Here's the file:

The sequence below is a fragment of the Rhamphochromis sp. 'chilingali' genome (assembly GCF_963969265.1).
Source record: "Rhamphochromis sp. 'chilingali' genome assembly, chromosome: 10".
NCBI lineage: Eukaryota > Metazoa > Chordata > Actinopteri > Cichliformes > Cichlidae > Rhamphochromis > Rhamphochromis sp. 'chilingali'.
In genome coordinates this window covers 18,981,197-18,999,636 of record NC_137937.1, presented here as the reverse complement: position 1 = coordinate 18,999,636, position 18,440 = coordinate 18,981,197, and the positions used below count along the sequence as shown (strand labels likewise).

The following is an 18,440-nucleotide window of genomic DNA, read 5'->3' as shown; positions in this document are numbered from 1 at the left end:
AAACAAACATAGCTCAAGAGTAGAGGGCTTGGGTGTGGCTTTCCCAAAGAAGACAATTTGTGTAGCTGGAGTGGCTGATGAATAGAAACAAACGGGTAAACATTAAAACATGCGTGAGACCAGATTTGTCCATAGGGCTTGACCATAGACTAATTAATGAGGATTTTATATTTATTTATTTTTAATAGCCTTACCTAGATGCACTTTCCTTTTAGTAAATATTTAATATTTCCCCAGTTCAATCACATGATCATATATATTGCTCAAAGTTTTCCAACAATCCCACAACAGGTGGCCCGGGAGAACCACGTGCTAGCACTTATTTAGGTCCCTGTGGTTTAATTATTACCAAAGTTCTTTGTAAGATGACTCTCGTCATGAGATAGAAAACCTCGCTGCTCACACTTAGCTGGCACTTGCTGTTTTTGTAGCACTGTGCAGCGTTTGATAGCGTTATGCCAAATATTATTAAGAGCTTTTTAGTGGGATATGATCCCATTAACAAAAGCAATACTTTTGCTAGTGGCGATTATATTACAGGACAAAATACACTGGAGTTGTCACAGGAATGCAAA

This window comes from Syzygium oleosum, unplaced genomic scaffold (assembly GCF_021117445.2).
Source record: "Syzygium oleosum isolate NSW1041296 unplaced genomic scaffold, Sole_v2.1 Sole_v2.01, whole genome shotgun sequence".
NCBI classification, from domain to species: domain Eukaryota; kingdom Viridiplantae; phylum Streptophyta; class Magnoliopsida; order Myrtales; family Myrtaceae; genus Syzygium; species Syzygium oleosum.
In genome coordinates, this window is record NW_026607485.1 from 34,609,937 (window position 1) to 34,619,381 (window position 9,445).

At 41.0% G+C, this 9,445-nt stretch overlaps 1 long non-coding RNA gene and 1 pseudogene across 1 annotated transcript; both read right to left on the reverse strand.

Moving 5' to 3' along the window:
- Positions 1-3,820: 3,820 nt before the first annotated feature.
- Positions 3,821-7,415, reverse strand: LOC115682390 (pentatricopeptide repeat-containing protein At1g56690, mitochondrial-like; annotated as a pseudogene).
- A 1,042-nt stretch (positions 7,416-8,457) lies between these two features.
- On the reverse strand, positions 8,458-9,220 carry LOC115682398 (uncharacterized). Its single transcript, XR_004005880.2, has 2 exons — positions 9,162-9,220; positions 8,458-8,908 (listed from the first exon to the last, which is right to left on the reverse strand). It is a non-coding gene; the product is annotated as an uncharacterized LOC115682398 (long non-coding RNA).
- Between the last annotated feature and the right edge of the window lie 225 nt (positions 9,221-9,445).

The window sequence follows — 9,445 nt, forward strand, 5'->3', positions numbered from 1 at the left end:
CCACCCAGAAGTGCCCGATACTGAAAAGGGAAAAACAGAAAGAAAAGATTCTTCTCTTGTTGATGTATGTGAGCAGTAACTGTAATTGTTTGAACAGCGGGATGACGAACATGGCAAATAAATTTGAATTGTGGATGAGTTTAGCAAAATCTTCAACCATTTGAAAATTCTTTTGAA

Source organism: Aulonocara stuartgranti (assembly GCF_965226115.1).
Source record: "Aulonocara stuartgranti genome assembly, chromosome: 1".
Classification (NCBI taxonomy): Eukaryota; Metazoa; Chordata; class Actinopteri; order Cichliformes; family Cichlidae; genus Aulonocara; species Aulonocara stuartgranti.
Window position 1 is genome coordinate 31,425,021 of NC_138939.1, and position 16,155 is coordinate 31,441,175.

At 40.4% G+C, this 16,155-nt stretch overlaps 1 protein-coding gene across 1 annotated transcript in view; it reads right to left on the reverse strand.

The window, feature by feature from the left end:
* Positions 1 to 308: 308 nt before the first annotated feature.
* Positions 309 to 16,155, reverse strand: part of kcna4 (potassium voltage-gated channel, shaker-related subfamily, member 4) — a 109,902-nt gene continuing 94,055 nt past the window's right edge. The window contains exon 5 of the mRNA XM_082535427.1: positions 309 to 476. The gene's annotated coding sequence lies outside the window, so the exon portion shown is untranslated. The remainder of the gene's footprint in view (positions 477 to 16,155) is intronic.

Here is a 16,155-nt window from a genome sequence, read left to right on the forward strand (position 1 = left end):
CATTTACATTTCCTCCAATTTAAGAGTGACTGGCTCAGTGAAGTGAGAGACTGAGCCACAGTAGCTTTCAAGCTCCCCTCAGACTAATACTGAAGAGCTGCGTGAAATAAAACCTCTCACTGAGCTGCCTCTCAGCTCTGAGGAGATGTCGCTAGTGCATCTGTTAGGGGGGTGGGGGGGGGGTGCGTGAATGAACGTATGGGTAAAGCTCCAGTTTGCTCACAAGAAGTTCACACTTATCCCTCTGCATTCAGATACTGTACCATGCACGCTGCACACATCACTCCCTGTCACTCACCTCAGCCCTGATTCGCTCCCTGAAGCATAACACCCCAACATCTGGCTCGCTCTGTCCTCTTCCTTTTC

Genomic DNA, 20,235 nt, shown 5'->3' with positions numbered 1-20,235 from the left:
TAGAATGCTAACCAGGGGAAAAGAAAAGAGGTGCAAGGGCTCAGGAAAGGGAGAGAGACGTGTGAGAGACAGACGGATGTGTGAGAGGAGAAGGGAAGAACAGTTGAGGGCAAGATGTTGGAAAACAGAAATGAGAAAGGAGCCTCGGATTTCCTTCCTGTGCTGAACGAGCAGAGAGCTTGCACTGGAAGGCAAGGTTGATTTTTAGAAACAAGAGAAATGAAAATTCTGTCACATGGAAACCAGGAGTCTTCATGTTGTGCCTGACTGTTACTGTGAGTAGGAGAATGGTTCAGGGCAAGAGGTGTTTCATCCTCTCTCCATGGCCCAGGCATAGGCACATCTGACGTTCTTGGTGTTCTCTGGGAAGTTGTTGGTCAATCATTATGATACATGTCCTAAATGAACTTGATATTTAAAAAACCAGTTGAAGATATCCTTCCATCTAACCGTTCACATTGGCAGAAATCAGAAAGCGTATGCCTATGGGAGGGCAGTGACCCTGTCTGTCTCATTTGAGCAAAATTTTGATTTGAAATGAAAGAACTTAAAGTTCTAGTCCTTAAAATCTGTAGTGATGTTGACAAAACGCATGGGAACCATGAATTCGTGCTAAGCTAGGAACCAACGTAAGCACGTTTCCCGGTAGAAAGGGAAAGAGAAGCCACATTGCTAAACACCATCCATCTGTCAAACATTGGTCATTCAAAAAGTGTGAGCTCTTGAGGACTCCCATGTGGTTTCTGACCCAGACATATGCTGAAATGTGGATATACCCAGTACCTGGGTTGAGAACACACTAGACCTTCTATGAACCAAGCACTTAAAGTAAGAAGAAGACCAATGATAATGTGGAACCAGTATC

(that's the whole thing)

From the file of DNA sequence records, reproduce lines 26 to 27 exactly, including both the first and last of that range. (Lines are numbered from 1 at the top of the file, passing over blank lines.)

* Positions 1 to 308: 308 nt before the first annotated feature.
* Positions 309 to 16,155, reverse strand: part of kcna4 (potassium voltage-gated channel, shaker-related subfamily, member 4) — a 109,902-nt gene continuing 94,055 nt past the window's right edge. The window contains exon 5 of the mRNA XM_082535427.1: positions 309 to 476. The gene's annotated coding sequence lies outside the window, so the exon portion shown is untranslated. The remainder of the gene's footprint in view (positions 477 to 16,155) is intronic.